Play with perspective so that all lines show a pattern or lead the eye to your main subject;
Work with the Rule of Thirds.
Beginning Photography Tip #4:
Discern what you are really interested in and center your efforts on getting the best photo of this subject, whether it a still life, your funny cat, your doggy, a friend, a family matter, a mood, a place or culture.
Then be sure to keep anything that would distract out of the picture. The easiest way to do this is to watch your borders - the edges of the view you see through the camera's viewfinder. Then recompose if anything - such as an unattractive telephone wire, an old soda can, a distracting sign, your finger, or your camera strap - hangs into your picture.
It can become more difficult if you want to, say, shoot a San Francisco cable car without a single distracting telephone line. But even in such a difficult case, you have many options.
Focus in on a close-up that tells the whole story;
Move around until you arrange the telephone lines into a neat pattern that leads to the subject; or
Take a panning shot that makes the cable car remain in focus while the background goes blurry.
Beginning Photography Tip #5:
Focus on Your Subject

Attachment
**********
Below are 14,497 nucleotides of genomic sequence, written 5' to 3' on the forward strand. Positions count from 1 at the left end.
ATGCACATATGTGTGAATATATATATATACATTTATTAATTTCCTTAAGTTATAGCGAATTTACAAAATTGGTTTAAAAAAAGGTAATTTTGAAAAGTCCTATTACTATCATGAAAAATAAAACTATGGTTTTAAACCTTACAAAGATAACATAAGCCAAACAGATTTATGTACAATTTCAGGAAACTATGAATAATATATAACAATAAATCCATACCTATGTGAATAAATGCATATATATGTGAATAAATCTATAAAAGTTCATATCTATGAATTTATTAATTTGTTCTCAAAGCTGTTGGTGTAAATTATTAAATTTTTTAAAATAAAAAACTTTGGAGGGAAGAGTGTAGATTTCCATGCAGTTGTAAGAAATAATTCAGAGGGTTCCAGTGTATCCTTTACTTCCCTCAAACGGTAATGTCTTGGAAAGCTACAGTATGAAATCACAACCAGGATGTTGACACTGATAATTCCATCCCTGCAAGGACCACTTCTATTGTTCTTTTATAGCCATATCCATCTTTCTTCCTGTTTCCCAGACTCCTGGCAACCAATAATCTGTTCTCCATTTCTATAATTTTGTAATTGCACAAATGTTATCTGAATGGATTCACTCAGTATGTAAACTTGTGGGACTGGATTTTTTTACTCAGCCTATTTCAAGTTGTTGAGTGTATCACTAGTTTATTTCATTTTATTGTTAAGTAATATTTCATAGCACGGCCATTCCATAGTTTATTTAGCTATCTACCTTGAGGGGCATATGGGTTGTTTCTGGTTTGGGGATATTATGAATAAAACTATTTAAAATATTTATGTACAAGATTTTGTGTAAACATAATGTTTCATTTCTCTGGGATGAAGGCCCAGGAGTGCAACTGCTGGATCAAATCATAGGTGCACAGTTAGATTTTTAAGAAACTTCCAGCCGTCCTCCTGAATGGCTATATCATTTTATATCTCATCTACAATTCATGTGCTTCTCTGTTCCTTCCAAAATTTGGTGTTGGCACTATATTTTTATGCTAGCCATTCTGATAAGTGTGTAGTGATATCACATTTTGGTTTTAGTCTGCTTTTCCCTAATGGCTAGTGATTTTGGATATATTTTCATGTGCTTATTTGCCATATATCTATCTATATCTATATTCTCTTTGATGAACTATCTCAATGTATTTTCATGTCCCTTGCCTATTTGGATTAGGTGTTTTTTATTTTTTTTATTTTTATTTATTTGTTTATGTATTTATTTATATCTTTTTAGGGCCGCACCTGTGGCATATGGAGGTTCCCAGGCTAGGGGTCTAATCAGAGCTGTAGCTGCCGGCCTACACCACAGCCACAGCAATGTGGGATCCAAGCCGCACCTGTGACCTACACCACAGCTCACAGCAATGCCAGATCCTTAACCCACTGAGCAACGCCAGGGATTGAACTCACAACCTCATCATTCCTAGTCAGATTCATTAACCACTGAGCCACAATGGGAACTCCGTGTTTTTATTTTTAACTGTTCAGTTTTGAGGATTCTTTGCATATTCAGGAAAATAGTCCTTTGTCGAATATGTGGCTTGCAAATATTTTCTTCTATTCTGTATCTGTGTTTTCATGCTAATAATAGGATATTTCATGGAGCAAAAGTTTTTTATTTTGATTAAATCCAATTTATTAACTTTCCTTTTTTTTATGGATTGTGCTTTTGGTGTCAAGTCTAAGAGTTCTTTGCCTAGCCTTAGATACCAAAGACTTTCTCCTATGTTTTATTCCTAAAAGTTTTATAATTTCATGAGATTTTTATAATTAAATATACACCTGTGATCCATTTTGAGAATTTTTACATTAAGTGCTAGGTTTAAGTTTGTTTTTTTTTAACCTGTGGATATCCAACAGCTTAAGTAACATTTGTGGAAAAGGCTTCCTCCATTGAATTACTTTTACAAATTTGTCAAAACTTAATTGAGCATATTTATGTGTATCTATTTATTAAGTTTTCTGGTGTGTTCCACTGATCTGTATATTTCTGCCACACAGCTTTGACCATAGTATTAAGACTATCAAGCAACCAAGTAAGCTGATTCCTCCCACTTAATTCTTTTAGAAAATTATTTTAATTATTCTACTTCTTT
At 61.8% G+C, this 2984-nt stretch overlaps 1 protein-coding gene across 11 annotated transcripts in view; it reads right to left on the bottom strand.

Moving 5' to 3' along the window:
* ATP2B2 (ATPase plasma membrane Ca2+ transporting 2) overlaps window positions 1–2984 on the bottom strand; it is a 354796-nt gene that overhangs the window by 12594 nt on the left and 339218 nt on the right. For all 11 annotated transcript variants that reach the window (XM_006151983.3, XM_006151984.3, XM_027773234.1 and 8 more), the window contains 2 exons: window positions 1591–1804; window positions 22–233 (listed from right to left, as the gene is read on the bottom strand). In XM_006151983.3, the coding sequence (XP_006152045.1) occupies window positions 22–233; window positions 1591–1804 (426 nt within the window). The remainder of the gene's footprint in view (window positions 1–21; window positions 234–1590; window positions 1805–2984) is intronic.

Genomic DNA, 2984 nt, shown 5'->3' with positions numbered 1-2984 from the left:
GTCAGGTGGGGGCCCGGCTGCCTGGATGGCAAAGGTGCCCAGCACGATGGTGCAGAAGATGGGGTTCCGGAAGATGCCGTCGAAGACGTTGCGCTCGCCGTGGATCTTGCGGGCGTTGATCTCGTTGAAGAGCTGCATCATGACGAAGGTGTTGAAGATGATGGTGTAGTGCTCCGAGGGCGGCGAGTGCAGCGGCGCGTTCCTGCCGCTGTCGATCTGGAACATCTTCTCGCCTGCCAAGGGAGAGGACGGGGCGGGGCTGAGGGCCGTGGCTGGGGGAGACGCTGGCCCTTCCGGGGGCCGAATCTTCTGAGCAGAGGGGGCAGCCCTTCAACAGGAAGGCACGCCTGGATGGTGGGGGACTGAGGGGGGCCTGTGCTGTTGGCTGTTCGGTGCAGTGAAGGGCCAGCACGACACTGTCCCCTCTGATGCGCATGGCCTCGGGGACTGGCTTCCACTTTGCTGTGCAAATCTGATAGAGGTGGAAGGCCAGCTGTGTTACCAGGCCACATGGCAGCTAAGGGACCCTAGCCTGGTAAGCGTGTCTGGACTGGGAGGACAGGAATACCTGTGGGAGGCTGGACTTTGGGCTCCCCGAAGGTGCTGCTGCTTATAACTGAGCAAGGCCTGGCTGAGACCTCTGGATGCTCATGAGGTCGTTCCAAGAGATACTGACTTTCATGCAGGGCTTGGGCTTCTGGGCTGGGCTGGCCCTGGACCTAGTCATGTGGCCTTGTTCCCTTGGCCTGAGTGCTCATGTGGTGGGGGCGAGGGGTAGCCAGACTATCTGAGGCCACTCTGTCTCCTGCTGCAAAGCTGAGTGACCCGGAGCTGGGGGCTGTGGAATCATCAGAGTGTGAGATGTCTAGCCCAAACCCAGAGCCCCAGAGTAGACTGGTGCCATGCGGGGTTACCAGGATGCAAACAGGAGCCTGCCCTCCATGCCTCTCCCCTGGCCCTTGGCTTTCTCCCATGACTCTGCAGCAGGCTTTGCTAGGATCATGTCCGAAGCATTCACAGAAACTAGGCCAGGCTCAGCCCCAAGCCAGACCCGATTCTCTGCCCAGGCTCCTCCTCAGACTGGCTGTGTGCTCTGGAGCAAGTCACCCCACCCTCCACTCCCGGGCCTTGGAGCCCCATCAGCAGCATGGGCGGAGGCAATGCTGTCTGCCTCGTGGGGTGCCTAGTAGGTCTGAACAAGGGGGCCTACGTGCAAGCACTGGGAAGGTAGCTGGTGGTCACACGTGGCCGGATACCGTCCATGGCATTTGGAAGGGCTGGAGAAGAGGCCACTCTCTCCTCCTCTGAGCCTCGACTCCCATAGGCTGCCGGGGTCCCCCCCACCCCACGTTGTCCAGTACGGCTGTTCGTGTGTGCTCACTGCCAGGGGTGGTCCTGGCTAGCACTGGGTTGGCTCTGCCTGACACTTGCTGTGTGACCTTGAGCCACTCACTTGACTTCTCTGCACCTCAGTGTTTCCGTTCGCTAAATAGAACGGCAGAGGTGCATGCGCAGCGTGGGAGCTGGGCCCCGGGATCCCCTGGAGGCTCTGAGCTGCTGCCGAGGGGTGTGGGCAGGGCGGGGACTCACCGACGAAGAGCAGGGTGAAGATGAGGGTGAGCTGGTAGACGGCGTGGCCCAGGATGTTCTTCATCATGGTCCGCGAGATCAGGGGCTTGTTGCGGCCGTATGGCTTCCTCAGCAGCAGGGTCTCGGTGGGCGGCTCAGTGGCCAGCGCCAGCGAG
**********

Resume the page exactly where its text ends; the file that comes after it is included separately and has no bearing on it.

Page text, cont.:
Practice shooting with different apertures and monitor the results afterwards to learn how depth-of-field affects your photo.
You will find that a smaller depth-of-field (and smaller f-stop #) focuses all the attention upon your subject. This is great for taking a picture of your child, your dog, or your husband - subjects stand out against a blurry background.
Likewise, you will find that a greater depth-of-field (bigger f-stop number) will make everything from here to eternity appear in focus. This will help make those landscapes fascinating and lovely.
Beginning Photography Tip #6:
Experiment with Shutter Speed
One of the most basic, overlooked, and fun aspects of photography is that you have the power to slow time down or catch a split second.
One image happens so slowly that we could never see it and the other happens so quickly in real time that we would never notice it. Play with shutter speed!
Use a slow shutter speed and a tripod to make a pretty picture of any creek or stream. On the other hand, you can use a fast shutter speed (1/500 and up) to capture an object in motion.
Combining a fast shutter speed with a long lens, you sports buffs can get a trophy of your own when you are able to catch the expression on your favorite runningback's face as he slips past the final defense toward a winning touchdown. Remember, catching the moment in fast-paced action photography may take a little more practice so hang in there.
Beginning Photography Tip #7:
Look at the Light